Romy Taormina

Psi Bands - Nausea Relief Chief/Co-Founder
Pacific Grove, CA

    Partnering or going solo?

    March 17, 2009

    Have you considered a business partner? I thought I would flesh out some of the pros/cons to having a partner(s). Some of you may have been on the fence about this choice, or maybe never considered it. Maybe it’s for you, maybe it’s not. But worth pondering, I think.


    As some of you know, I have a business partner. What most of you probably don’t know is that I have two business partners. My female biz partner is Carla Falcone (who, by the way, just joined STS). You may connect with her here: My male biz partner is Pieter Schouten.


    When we started Psi Bands, there was so much to do. The idea behind Psi Bands was literally the “mother of invention”. Carla and I suffered from terrible morning sickness during our pregnancies and we found nausea relief from wrist acupressure – but we were dissatisfied with existing products on the market. We set out to create something both functional and fashionable for others who suffer from nausea. The idea for Psi Bands was born. But, where to start? We found the answer in each other – and in Pieter, a product designer/developer. We created a team where the sum of the parts was greater than the whole. We combined our strengths and core competencies to set out on our entrepreneurial journey.


    Pros to a partnership

    • You can leverage off each others’ strengths and talents.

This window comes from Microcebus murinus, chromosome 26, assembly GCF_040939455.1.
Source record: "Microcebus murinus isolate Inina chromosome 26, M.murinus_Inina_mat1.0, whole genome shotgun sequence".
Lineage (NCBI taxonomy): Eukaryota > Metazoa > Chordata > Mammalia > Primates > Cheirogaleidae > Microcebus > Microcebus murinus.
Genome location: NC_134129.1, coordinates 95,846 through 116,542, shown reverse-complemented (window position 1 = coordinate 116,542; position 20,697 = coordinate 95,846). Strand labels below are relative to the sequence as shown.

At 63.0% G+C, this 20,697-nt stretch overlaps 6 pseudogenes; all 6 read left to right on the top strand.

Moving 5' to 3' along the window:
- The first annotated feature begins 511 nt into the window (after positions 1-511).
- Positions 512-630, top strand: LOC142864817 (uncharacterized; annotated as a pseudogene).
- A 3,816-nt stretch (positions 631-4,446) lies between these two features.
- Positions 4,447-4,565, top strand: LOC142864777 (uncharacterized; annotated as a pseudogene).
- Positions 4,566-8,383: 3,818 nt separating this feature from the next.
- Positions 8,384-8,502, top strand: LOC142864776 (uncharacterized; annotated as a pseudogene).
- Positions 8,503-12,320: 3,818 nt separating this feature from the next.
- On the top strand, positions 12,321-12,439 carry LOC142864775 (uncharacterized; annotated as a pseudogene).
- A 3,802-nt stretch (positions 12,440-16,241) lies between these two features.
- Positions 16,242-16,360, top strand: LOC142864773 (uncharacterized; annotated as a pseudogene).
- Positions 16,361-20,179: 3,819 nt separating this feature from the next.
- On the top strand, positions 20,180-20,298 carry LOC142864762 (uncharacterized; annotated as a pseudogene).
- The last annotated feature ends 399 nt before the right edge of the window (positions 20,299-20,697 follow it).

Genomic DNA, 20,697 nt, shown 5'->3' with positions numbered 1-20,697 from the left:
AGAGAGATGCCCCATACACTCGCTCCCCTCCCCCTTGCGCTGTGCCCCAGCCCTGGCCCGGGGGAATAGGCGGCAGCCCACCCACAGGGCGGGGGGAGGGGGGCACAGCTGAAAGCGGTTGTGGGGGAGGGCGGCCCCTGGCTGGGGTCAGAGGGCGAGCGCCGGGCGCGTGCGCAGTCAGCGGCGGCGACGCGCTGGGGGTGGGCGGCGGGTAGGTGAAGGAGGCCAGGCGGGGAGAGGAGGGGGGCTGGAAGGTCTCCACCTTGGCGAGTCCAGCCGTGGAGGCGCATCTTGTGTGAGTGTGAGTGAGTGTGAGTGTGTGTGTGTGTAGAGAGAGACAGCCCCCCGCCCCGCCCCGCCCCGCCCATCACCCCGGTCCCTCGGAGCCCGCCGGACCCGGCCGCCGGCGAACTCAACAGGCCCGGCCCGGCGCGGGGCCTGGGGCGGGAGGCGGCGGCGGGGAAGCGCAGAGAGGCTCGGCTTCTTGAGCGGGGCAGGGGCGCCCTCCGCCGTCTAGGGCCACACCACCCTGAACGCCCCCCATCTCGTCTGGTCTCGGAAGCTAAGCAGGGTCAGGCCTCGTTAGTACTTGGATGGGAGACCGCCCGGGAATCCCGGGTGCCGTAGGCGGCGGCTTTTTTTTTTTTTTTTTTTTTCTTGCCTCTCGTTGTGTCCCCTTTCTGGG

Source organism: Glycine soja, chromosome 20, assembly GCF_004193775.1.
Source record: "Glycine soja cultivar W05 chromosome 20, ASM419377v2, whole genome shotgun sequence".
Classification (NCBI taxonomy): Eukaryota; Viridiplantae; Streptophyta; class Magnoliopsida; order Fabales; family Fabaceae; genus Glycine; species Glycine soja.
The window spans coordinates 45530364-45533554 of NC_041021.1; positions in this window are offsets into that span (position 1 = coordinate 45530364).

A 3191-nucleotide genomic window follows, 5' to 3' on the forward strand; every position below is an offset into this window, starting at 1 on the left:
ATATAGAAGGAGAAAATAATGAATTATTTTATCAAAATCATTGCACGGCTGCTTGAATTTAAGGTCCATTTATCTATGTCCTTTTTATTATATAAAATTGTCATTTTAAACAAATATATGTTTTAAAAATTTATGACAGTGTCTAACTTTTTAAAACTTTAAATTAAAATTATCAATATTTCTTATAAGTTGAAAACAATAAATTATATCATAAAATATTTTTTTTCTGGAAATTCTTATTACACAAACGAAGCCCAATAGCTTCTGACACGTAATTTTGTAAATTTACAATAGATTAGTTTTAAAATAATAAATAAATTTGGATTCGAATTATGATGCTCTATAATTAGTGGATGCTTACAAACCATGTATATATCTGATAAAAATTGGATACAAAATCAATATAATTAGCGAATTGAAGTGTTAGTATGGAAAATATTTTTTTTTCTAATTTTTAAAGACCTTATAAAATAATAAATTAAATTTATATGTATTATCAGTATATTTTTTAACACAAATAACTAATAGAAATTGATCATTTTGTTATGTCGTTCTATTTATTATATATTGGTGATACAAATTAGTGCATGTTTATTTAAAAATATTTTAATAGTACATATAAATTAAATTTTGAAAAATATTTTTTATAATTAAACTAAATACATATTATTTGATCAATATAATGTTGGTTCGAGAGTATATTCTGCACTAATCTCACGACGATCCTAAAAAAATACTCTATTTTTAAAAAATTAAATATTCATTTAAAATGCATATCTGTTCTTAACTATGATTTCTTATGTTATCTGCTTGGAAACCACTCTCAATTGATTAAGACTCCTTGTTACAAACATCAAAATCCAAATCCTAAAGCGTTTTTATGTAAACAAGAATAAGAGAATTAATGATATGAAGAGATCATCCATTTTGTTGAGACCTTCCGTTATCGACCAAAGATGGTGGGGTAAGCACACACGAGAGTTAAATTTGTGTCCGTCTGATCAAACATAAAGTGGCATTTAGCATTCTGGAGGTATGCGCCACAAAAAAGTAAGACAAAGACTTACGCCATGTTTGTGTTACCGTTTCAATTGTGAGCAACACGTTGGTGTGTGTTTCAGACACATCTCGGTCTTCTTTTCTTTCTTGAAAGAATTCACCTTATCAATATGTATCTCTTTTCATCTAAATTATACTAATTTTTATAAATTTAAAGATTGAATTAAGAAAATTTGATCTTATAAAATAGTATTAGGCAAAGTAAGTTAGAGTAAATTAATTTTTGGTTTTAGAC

• You can benefit from differing opinions – arriving at decisions that are well thought out.
    • You can spread out your financial investment. Especially during the current economy, this could be a major consideration.
    • You have an instant support system. This is important for morale, especially when there are bumps, and there will be bumps.  We know we are in this together.


    Cons to a partnership

    • You are not the sole decision maker. Your business partnership is like a marriage where you must listen, be respectful and compromise. You will be faced with disagreements. But, at the end of the day, assuming you are in a good partnership, these disagreements are highly beneficial – leading to more effective decisions.
    • You have to coordinate schedules to make decisions. It ads a layer of complexity. You need to have systems in place to effectively execute. In our case, we all work remotely, all from home-based offices so we don’t pass each other in the hall or lunch room. We have regularly scheduled weekly meetings on Skype and communicate as needed via phone and email. It’s not always easy, but it meets our individual needs/schedules. All 3 of us are parents with young children spanning in age from 2-9.



    • You should have a well defined and legally documented partnership agreement in place. What happens if someone dies, becomes disabled, goes through a divorce, wants “out” of the business, etc. These are all realities. No one goes into a partnership thinking that these things will happen to them, so it should all be clearly defined from the get go where all partners and spouses have signed the dotted line.


    Whether you partner or lead solo, savor your journey. Or, as we like to say here, “Savor the Success”.

    P.S. Psi Bands' goal is to land another retail account with 5000+ stores.

    Read Romy's other blog entries >

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